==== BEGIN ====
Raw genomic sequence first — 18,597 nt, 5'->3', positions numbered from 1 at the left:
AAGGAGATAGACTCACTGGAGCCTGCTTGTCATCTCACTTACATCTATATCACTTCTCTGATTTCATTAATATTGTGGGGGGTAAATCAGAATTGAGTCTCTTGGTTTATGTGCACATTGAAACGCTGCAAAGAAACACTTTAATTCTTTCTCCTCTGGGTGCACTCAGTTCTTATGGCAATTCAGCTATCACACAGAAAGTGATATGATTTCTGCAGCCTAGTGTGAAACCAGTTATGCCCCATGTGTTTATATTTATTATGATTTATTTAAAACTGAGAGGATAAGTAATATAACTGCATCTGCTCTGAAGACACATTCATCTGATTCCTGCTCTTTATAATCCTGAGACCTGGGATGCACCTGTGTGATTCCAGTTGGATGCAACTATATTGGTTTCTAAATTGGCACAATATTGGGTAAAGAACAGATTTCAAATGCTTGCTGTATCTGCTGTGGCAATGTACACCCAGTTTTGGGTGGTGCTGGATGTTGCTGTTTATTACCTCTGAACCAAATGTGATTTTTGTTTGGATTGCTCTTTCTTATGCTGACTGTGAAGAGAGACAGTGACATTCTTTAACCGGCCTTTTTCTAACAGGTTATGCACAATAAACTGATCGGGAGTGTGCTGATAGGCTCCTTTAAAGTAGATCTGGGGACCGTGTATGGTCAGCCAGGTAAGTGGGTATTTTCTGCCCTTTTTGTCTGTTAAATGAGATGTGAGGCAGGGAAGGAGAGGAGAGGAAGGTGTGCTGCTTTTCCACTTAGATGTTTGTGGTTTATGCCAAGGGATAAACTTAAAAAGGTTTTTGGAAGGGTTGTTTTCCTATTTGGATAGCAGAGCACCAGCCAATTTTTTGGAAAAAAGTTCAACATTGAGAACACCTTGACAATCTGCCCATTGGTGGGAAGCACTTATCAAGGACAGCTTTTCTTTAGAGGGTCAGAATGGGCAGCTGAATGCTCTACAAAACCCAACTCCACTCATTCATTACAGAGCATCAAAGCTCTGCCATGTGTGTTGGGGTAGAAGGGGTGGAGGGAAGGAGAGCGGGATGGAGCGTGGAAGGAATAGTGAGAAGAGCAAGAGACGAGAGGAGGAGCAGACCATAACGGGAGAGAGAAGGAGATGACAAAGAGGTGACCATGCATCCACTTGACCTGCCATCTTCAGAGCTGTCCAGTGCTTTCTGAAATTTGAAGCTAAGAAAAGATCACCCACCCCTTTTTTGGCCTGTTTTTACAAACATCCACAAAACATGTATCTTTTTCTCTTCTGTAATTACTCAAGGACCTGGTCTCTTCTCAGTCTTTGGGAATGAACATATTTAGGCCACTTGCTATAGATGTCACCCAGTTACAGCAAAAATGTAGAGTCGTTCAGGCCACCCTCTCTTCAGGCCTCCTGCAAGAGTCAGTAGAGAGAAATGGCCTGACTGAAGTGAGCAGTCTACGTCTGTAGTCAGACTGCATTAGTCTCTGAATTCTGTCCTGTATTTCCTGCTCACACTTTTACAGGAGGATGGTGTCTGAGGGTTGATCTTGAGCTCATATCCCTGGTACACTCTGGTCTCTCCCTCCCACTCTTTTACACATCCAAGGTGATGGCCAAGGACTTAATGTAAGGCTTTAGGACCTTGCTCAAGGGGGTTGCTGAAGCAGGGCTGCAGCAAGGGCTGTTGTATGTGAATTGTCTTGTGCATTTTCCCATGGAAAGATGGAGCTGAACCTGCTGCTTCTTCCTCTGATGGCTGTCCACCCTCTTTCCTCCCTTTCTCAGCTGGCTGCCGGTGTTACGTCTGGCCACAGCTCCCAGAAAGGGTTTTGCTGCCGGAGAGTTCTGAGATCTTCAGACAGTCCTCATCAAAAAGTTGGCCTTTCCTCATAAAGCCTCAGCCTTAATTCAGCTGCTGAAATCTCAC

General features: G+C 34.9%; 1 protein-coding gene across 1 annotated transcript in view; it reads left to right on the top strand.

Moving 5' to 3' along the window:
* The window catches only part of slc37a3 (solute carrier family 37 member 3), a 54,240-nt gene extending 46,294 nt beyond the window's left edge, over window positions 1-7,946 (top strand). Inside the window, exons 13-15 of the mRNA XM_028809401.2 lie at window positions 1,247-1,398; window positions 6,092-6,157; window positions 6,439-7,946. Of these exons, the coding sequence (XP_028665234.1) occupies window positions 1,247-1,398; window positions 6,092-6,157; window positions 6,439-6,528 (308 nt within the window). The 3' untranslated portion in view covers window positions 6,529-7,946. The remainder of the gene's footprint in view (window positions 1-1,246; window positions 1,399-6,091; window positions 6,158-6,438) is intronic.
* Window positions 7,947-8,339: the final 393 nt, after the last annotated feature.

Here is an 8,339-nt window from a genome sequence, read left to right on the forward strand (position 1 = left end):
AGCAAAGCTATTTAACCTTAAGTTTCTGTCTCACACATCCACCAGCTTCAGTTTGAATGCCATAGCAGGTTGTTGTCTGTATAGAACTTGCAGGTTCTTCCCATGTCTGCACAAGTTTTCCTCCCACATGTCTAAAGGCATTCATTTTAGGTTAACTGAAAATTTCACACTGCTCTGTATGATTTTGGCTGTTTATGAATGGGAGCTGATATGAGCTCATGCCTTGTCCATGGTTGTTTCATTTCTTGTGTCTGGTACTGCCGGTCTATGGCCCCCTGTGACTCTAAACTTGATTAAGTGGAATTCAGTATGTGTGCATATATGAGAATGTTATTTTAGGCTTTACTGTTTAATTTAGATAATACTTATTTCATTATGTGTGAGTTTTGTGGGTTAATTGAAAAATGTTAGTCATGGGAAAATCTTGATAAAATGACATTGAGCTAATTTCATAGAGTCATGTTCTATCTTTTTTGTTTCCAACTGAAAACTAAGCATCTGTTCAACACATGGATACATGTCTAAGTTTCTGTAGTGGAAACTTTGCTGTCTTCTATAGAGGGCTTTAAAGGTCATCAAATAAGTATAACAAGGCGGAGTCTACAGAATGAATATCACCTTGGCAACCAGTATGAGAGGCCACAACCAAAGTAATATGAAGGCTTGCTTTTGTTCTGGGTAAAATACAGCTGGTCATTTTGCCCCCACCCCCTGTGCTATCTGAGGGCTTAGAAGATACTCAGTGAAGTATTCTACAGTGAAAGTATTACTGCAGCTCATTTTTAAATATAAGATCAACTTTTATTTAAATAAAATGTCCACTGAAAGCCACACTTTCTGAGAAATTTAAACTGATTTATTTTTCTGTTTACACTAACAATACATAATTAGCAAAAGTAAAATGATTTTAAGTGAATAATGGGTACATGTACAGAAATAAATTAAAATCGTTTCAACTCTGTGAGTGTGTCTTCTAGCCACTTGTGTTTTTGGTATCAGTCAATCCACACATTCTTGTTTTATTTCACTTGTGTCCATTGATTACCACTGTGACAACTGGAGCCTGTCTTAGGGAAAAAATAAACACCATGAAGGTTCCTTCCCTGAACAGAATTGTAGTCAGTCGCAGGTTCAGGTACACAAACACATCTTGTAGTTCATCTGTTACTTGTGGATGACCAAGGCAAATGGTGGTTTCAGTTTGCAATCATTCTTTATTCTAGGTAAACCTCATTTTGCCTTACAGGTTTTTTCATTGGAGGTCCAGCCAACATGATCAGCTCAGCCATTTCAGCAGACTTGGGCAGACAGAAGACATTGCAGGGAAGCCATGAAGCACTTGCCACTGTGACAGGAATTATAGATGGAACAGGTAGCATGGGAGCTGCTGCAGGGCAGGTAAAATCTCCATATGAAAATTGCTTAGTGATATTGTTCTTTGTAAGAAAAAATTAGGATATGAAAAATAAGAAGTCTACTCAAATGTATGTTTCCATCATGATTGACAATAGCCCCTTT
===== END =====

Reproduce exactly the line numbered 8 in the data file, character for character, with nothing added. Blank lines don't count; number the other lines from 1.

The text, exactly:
AGCAAAGCTATTTAACCTTAAGTTTCTGTCTCACACATCCACCAGCTTCAGTTTGAATGCCATAGCAGGTTGTTGTCTGTATAGAACTTGCAGGTTCTTCCCATGTCTGCACAAGTTTTCCTCCCACATGTCTAAAGGCATTCATTTTAGGTTAACTGAAAATTTCACACTGCTCTGTATGATTTTGGCTGTTTATGAATGGGAGCTGATATGAGCTCATGCCTTGTCCATGGTTGTTTCATTTCTTGTGTCTGGTACTGCCGGTCTATGGCCCCCTGTGACTCTAAACTTGATTAAGTGGAATTCAGTATGTGTGCATATATGAGAATGTTATTTTAGGCTTTACTGTTTAATTTAGATAATACTTATTTCATTATGTGTGAGTTTTGTGGGTTAATTGAAAAATGTTAGTCATGGGAAAATCTTGATAAAATGACATTGAGCTAATTTCATAGAGTCATGTTCTATCTTTTTTGTTTCCAACTGAAAACTAAGCATCTGTTCAACACATGGATACATGTCTAAGTTTCTGTAGTGGAAACTTTGCTGTCTTCTATAGAGGGCTTTAAAGGTCATCAAATAAGTATAACAAGGCGGAGTCTACAGAATGAATATCACCTTGGCAACCAGTATGAGAGGCCACAACCAAAGTAATATGAAGGCTTGCTTTTGTTCTGGGTAAAATACAGCTGGTCATTTTGCCCCCACCCCCTGTGCTATCTGAGGGCTTAGAAGATACTCAGTGAAGTATTCTACAGTGAAAGTATTACTGCAGCTCATTTTTAAATATAAGATCAACTTTTATTTAAATAAAATGTCCACTGAAAGCCACACTTTCTGAGAAATTTAAACTGATTTATTTTTCTGTTTACACTAACAATACATAATTAGCAAAAGTAAAATGATTTTAAGTGAATAATGGGTACATGTACAGAAATAAATTAAAATCGTTTCAACTCTGTGAGTGTGTCTTCTAGCCACTTGTGTTTTTGGTATCAGTCAATCCACACATTCTTGTTTTATTTCACTTGTGTCCATTGATTACCACTGTGACAACTGGAGCCTGTCTTAGGGAAAAAATAAACACCATGAAGGTTCCTTCCCTGAACAGAATTGTAGTCAGTCGCAGGTTCAGGTACACAAACACATCTTGTAGTTCATCTGTTACTTGTGGATGACCAAGGCAAATGGTGGTTTCAGTTTGCAATCATTCTTTATTCTAGGTAAACCTCATTTTGCCTTACAGGTTTTTTCATTGGAGGTCCAGCCAACATGATCAGCTCAGCCATTTCAGCAGACTTGGGCAGACAGAAGACATTGCAGGGAAGCCATGAAGCACTTGCCACTGTGACAGGAATTATAGATGGAACAGGTAGCATGGGAGCTGCTGCAGGGCAGGTAAAATCTCCATATGAAAATTGCTTAGTGATATTGTTCTTTGTAAGAAAAAATTAGGATATGAAAAATAAGAAGTCTACTCAAATGTATGTTTCCATCATGATTGACAATAGCCCCTTT